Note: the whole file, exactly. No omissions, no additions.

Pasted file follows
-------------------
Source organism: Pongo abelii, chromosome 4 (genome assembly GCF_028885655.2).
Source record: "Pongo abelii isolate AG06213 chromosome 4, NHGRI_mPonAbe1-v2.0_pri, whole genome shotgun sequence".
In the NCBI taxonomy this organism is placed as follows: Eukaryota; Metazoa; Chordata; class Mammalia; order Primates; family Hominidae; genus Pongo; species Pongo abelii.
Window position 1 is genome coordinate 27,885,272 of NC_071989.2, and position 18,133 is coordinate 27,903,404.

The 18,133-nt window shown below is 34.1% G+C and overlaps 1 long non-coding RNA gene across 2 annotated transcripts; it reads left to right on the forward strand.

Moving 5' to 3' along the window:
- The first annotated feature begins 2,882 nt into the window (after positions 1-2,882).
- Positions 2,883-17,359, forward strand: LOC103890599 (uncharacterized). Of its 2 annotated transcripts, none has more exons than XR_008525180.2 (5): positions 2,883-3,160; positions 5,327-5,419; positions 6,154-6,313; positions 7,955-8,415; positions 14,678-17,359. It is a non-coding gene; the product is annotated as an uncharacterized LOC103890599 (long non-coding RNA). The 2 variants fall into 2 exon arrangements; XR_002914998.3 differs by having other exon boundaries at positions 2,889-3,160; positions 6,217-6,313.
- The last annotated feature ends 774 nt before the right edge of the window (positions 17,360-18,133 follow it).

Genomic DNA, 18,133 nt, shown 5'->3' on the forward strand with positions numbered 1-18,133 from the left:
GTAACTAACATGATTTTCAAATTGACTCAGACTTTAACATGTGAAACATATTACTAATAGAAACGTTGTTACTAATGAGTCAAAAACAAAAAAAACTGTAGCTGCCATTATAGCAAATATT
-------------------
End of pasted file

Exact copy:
Source organism: Pongo abelii, chromosome 4 (genome assembly GCF_028885655.2).
Source record: "Pongo abelii isolate AG06213 chromosome 4, NHGRI_mPonAbe1-v2.0_pri, whole genome shotgun sequence".
In the NCBI taxonomy this organism is placed as follows: Eukaryota; Metazoa; Chordata; class Mammalia; order Primates; family Hominidae; genus Pongo; species Pongo abelii.
Window position 1 is genome coordinate 27,885,272 of NC_071989.2, and position 18,133 is coordinate 27,903,404.

The 18,133-nt window shown below is 34.1% G+C and overlaps 1 long non-coding RNA gene across 2 annotated transcripts; it reads left to right on the forward strand.

Moving 5' to 3' along the window:
- The first annotated feature begins 2,882 nt into the window (after positions 1-2,882).
- Positions 2,883-17,359, forward strand: LOC103890599 (uncharacterized). Of its 2 annotated transcripts, none has more exons than XR_008525180.2 (5): positions 2,883-3,160; positions 5,327-5,419; positions 6,154-6,313; positions 7,955-8,415; positions 14,678-17,359. It is a non-coding gene; the product is annotated as an uncharacterized LOC103890599 (long non-coding RNA). The 2 variants fall into 2 exon arrangements; XR_002914998.3 differs by having other exon boundaries at positions 2,889-3,160; positions 6,217-6,313.
- The last annotated feature ends 774 nt before the right edge of the window (positions 17,360-18,133 follow it).

Genomic DNA, 18,133 nt, shown 5'->3' on the forward strand with positions numbered 1-18,133 from the left:
GTAACTAACATGATTTTCAAATTGACTCAGACTTTAACATGTGAAACATATTACTAATAGAAACGTTGTTACTAATGAGTCAAAAACAAAAAAAACTGTAGCTGCCATTATAGCAAATATT